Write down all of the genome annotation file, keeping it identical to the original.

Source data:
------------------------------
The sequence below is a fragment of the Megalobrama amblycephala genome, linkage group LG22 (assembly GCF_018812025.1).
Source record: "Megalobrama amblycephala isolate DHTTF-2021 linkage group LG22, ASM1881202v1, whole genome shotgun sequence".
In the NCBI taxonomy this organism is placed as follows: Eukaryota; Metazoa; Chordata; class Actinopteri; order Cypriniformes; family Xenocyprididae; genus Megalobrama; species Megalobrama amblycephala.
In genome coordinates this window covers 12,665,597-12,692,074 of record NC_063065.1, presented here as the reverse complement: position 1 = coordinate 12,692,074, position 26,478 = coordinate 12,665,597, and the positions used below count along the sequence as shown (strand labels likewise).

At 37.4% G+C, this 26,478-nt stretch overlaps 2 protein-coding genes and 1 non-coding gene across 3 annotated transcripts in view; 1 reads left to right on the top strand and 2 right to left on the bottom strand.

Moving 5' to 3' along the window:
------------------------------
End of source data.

The sequence below is a fragment of the Megalobrama amblycephala genome, linkage group LG22 (assembly GCF_018812025.1).
Source record: "Megalobrama amblycephala isolate DHTTF-2021 linkage group LG22, ASM1881202v1, whole genome shotgun sequence".
In the NCBI taxonomy this organism is placed as follows: Eukaryota; Metazoa; Chordata; class Actinopteri; order Cypriniformes; family Xenocyprididae; genus Megalobrama; species Megalobrama amblycephala.
In genome coordinates this window covers 12,665,597-12,692,074 of record NC_063065.1, presented here as the reverse complement: position 1 = coordinate 12,692,074, position 26,478 = coordinate 12,665,597, and the positions used below count along the sequence as shown (strand labels likewise).

At 37.4% G+C, this 26,478-nt stretch overlaps 2 protein-coding genes and 1 non-coding gene across 3 annotated transcripts in view; 1 reads left to right on the top strand and 2 right to left on the bottom strand.

Moving 5' to 3' along the window: